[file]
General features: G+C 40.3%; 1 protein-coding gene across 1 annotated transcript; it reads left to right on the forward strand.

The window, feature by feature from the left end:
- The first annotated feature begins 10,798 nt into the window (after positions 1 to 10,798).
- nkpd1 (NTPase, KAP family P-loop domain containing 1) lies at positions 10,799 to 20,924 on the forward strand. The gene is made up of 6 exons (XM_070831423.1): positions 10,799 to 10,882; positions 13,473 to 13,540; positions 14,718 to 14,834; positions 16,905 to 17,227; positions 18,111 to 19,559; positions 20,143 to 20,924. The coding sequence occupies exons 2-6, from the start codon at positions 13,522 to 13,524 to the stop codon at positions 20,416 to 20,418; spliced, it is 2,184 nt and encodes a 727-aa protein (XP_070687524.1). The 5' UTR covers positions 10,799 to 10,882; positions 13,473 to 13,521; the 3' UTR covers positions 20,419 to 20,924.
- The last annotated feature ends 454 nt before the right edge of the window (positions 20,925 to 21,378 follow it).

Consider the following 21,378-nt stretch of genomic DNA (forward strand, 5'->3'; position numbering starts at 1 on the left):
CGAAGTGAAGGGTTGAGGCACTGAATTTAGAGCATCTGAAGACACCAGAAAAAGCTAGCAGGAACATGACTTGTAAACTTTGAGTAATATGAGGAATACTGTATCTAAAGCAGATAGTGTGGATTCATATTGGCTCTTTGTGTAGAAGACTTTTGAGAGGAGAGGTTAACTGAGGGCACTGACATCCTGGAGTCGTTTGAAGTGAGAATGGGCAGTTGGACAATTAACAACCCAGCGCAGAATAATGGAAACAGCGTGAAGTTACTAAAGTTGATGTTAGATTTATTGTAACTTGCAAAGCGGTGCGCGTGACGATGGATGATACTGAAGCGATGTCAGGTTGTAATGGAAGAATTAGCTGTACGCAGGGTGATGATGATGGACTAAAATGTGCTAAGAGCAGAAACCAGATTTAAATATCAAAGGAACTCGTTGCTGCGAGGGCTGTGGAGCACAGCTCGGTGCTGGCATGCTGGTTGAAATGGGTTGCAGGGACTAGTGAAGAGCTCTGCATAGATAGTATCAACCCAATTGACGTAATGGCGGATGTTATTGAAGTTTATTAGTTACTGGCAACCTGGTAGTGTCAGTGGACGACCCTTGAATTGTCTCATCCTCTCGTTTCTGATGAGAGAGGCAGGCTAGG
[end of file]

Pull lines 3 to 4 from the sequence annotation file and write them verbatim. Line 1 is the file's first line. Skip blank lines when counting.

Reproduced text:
- The first annotated feature begins 10,798 nt into the window (after positions 1 to 10,798).
- nkpd1 (NTPase, KAP family P-loop domain containing 1) lies at positions 10,799 to 20,924 on the forward strand. The gene is made up of 6 exons (XM_070831423.1): positions 10,799 to 10,882; positions 13,473 to 13,540; positions 14,718 to 14,834; positions 16,905 to 17,227; positions 18,111 to 19,559; positions 20,143 to 20,924. The coding sequence occupies exons 2-6, from the start codon at positions 13,522 to 13,524 to the stop codon at positions 20,416 to 20,418; spliced, it is 2,184 nt and encodes a 727-aa protein (XP_070687524.1). The 5' UTR covers positions 10,799 to 10,882; positions 13,473 to 13,521; the 3' UTR covers positions 20,419 to 20,924.